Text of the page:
College athletic facility branding

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One or two key recruits can change a program, and in this competitive "arms race" between universities, it is wise to try to gain every advantage afforded you. Creating a remarkable, well-designed space that represents your brand is one way to gain an advantage and engage a recruit. If done right, this advantage can not only sway recruits, but donors, players, fans and alumni. Adding one or two additional supporters in each of these key areas can give you an edge.

1. Audience (Teenage) Appeal

The average 18-year-old recruit rolls out of bed in the morning and flips on SportsCenter, or the NFL Network, or might reach for a gaming platform such as Xbox. That said, when you are contemplating the branding of a part of your athletics space, you need to consider reflecting the current trends in graphic design, patterns, and structure that are specifically directed to teens. Many facilities that I have visited over the years have a myriad of black and white team pictures from years ago. From a recruit's perspective, almost none of them are interested in a team that played in 1968 for instance. When it comes to making an impactful impression with recruits, you should make sure your branding is current, fresh and on the cutting edge in order to make a lasting impression. Your facility's branding can contribute to a recruit's decision to play for your program.

2. From Selfies to Social Media

It does not take long on Instagram or other social media platforms to understand that recruits today are wired into social media like never before. The primary content being shared are images that are snapped by the recruits in iconic areas via selfies. You need to create areas that are conducive to "selfie" shots and engage the recruits in a way that speaks to them. One key ingredient in a selfie is to make sure that your brand is well represented in the selfie areas that are prepared. Consider as part of the tour path pointing out the opportunities to recruits if they are not readily evident. Once the recruit has snapped a couple shots, they post it to social media and your branding has legs of its own. Best of all, your staff did not need to push the images, the recruit is doing it for you.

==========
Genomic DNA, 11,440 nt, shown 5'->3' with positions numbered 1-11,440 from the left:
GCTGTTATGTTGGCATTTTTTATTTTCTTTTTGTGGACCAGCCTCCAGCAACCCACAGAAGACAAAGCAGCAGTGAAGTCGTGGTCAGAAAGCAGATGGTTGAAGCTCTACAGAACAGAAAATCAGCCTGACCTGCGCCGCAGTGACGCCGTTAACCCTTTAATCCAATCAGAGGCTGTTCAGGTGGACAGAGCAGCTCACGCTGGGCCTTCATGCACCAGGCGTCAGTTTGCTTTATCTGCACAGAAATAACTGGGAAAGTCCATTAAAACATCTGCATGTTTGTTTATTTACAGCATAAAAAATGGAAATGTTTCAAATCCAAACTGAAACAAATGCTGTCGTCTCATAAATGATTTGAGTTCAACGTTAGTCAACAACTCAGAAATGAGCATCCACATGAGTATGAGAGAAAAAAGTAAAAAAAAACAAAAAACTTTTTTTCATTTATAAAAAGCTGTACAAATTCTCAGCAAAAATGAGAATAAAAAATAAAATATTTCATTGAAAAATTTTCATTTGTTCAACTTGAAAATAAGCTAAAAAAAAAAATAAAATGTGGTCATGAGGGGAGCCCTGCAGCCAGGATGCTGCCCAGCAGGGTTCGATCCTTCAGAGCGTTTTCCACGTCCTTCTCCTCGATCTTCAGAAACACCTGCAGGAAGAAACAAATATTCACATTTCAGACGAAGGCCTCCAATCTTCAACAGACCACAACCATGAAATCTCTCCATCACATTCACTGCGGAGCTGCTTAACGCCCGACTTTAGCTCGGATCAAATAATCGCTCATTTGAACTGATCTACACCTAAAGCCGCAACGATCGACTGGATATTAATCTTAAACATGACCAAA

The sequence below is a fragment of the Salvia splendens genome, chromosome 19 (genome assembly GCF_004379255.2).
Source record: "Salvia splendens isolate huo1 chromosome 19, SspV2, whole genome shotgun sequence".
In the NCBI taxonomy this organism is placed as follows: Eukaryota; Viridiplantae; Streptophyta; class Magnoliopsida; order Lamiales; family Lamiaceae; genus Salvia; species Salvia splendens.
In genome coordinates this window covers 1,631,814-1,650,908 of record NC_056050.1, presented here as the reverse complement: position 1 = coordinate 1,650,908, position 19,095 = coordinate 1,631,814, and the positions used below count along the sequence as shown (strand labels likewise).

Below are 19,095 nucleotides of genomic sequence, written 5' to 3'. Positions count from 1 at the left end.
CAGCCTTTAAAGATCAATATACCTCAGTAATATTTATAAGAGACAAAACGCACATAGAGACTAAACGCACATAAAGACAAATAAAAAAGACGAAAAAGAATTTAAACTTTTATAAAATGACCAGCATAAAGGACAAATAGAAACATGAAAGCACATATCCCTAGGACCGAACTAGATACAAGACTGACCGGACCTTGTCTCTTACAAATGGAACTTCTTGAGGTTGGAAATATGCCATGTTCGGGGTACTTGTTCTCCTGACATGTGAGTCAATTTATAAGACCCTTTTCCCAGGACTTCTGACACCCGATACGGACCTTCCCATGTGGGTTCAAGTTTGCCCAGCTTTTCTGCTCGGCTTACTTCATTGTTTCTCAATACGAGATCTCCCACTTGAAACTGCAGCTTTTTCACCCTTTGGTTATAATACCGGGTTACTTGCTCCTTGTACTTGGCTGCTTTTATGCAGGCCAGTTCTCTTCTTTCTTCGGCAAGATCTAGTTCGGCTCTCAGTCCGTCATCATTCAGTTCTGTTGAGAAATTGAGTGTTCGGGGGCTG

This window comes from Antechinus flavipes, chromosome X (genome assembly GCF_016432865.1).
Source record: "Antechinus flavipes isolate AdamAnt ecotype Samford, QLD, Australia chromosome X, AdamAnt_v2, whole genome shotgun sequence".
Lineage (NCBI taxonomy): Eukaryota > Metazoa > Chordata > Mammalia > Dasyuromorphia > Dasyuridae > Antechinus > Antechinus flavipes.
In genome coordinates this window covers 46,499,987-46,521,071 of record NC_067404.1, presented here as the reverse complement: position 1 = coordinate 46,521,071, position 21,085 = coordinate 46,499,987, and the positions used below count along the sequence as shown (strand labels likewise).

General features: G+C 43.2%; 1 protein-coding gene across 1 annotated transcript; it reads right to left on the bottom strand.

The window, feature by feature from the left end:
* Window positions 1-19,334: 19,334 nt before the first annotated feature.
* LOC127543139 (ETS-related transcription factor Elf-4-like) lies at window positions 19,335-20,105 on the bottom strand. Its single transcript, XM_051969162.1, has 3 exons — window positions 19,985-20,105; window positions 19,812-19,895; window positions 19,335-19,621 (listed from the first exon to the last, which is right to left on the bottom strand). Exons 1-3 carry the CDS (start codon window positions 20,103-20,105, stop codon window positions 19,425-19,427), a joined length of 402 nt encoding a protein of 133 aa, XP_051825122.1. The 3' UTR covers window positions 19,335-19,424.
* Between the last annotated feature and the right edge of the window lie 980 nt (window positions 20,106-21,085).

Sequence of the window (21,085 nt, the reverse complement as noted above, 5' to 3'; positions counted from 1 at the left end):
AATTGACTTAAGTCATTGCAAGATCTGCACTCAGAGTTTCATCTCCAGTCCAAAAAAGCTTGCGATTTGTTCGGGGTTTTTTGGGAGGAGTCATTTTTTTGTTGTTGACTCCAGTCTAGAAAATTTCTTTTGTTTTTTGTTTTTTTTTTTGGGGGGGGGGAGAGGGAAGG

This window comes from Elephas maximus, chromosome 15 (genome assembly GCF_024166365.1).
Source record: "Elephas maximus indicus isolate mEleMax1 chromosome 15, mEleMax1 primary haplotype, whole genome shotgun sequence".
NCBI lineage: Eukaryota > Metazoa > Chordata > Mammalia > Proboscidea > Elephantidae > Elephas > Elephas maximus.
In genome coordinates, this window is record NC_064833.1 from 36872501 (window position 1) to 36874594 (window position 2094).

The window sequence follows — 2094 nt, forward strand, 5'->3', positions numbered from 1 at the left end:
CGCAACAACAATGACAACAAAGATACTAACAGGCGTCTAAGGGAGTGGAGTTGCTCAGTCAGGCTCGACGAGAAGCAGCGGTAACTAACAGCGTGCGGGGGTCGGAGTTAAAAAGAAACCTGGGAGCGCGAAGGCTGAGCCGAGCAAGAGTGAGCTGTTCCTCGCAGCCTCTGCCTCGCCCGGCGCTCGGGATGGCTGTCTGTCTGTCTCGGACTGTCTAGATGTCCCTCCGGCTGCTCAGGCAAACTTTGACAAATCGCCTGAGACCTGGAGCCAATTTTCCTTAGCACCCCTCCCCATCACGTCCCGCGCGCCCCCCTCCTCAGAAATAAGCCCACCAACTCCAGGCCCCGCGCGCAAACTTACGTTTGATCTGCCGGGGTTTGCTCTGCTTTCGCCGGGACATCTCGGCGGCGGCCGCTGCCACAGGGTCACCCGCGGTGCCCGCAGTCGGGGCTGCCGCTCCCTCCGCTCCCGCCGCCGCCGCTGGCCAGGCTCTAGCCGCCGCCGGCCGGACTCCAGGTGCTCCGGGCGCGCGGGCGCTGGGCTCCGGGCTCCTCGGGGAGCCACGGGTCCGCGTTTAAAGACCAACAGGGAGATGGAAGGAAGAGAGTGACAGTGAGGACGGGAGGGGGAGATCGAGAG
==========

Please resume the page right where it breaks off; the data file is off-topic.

College athletics facility branding

 

3. Define the Tour Path

Any time you are touring a recruit you have the opportunity to tell your story in a visual way. You need to ensure that you include a few key elements to have the best impact on the recruit. One way to get the most impact is to define the path that people will take when touring a recruit. In these spaces, define the key messages you desire to deliver about your program.

4. Compelling Start and Finish

The key components to a great tour are:

  • A) Creating a compelling start from the moment they enter your facility.
  • B) Closing with a remarkable finish visually.

Because of the need for that show-stopping start, you need to put significant effort into the design of the first impression on the recruits. If we can create a lasting "wow" effect right away, it sets the tone for the rest of the tour and official visit. Try to think about engaging more senses than just visual, such as audio, touch, taste, smell (or lack thereof in locker rooms), and movement. As the tour continues, make sure the materials selected for your space give an impression of permanence and strength. If the material looks cheap, it will reflect poorly on your brand. At the close of the tour, create a visual exclamation point and close with a compelling message. This puts the recruit in the best possible frame of mind as they begin to interact with the coaching staff. Consider audio and visual touches to close out a tour and appeal on an emotional level with the recruit. 

5. Familiar Tech Programs

Teenage recruits today are all-too-familiar with gaming platforms, smartphones and iPads. We must consider this when looking at digital displays and content development design for interacting with recruits. Considering that most recruits use touchscreen technology in their daily lives, consider implementing touchscreens in your facilities to relate in a familiar way. The content should be similar to what you would encounter on a smartphone with the ability to pinch zoom, play videos and rotate. Another consideration with touchscreen technology is to make sure that the content driving the interaction is similar graphically to what you would see in sports gaming graphics like EA Sports. The benefits are many and this type of technology can allow for a customized user experience that is focused on their personalized experience. Technology also has the more obvious benefits of being easily changed, allows for a cleaner look and much more progressive technological feel.


John Hamari is the CEO of Facility Source, a facility branding firm that specializes in the "Art of Influence" when it comes to recruits, donors, fans, and alumni.  View Facility Source's work and learn more about them here